In most combat scenes, in fact, there's more life in the scenery than anywhere else. Chunks of plaster explode from columns being used as cover, machine gun placements chew through wood-paneled walls. Stuff tends to explode a lot too, from parked cars to fire extinguishers, the latter arcing like rebellious fireworks, taking a punk or two down with them. The drug-fuelled gangsters themselves, though, can be remarkably static, even standing in place like mannequins until you enter their line of sight. Others do shuffle around, and some take advantage of a location's verticality, firing from above. But mostly, you point, shoot, heal, clump on.
At times, you might decide to scoop up a second weapon from a fallen foe to handle a tricky situation, but more usually Auto-9 is the only tool you need, especially once you've upgraded it (one of the most diverting tasks in the game involves arranging chips on the gun's PCB to power it up in different ways). On Normal difficulty at least, stomping around hammering fire is a surprisingly adequate means of survival. So much so that I snapped out of my reverie when one stage introduced land mines and snipers that made me watch my step and carefully stick to cover.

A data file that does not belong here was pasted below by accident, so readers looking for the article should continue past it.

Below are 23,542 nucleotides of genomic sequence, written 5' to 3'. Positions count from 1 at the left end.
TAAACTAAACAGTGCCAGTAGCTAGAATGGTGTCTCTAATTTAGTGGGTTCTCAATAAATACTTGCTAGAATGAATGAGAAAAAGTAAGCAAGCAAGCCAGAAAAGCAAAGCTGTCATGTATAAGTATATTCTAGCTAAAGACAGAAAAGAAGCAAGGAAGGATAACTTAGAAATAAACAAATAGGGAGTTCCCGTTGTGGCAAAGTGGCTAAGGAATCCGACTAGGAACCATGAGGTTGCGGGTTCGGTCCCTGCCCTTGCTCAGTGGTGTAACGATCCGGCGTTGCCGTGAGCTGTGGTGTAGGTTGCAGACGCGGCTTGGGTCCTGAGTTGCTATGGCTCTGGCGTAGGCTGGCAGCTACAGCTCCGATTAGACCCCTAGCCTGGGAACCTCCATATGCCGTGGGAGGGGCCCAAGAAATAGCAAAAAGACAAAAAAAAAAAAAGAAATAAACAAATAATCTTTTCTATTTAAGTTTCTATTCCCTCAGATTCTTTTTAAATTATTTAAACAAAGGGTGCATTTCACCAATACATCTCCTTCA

The challenge does get fiercer in later stages, but rarely more complex or imaginative, and there's never any real wallop in battles, despite all the booms and bangs. The dramatic way enemies fall from balconies when shot is a nice touch, and punk heads burst with red particles (strangely, leading them to shout out dying words after they've lost their mouths), but overall the kinetic brutality that's so core to the film is absent. Nothing here conveys the underlying horror of having heavily armed machines police the streets. Even a reenactment of ED-209's '20 seconds to comply' scene is a damp squib.
Perhaps that was always going to be the case when making a fully-featured Robocop sim, however. In film, his methods contrast absurdly with those of the average fictional detective characters, or drag the work of violent cops such as Dirty Harry to its ridiculous endpoint. In a game, storming off alone into a hostage situation to kill everyone feels par for the course, and Robocop even seems limited in the range of violence at his disposal. Perhaps a Robocop game needs to be tighter, bolder and more devilish to make its mark. Robocop: Rogue City is flat, heavy, lifeless. Like a metal boot. Clump.
Robocop: Rogue City was reviewed on PS5, with code provided by the publisher.